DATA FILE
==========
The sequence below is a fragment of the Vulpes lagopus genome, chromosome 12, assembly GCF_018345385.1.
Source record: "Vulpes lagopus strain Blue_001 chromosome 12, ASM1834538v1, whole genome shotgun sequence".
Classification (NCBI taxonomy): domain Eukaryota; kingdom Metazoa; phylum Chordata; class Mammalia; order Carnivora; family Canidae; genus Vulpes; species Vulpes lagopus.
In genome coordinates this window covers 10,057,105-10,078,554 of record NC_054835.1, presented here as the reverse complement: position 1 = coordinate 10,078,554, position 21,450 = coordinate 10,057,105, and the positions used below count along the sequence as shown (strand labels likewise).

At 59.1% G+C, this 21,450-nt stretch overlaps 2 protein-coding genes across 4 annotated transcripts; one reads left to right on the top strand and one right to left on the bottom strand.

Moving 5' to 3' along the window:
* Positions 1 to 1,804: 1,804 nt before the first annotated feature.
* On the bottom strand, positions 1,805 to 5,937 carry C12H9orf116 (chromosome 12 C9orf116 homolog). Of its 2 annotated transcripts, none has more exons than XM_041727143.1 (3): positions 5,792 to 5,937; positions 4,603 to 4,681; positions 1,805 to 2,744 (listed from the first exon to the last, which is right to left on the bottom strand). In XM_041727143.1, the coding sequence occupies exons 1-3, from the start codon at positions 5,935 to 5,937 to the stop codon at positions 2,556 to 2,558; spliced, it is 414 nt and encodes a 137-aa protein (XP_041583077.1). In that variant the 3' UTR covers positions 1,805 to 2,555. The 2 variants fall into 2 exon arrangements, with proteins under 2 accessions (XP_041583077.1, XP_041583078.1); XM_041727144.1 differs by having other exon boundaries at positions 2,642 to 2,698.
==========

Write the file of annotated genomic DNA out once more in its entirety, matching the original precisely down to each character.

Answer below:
The sequence below is a fragment of the Vulpes lagopus genome, chromosome 12, assembly GCF_018345385.1.
Source record: "Vulpes lagopus strain Blue_001 chromosome 12, ASM1834538v1, whole genome shotgun sequence".
Classification (NCBI taxonomy): domain Eukaryota; kingdom Metazoa; phylum Chordata; class Mammalia; order Carnivora; family Canidae; genus Vulpes; species Vulpes lagopus.
In genome coordinates this window covers 10,057,105-10,078,554 of record NC_054835.1, presented here as the reverse complement: position 1 = coordinate 10,078,554, position 21,450 = coordinate 10,057,105, and the positions used below count along the sequence as shown (strand labels likewise).

At 59.1% G+C, this 21,450-nt stretch overlaps 2 protein-coding genes across 4 annotated transcripts; one reads left to right on the top strand and one right to left on the bottom strand.

Moving 5' to 3' along the window:
* Positions 1 to 1,804: 1,804 nt before the first annotated feature.
* On the bottom strand, positions 1,805 to 5,937 carry C12H9orf116 (chromosome 12 C9orf116 homolog). Of its 2 annotated transcripts, none has more exons than XM_041727143.1 (3): positions 5,792 to 5,937; positions 4,603 to 4,681; positions 1,805 to 2,744 (listed from the first exon to the last, which is right to left on the bottom strand). In XM_041727143.1, the coding sequence occupies exons 1-3, from the start codon at positions 5,935 to 5,937 to the stop codon at positions 2,556 to 2,558; spliced, it is 414 nt and encodes a 137-aa protein (XP_041583077.1). In that variant the 3' UTR covers positions 1,805 to 2,555. The 2 variants fall into 2 exon arrangements, with proteins under 2 accessions (XP_041583077.1, XP_041583078.1); XM_041727144.1 differs by having other exon boundaries at positions 2,642 to 2,698.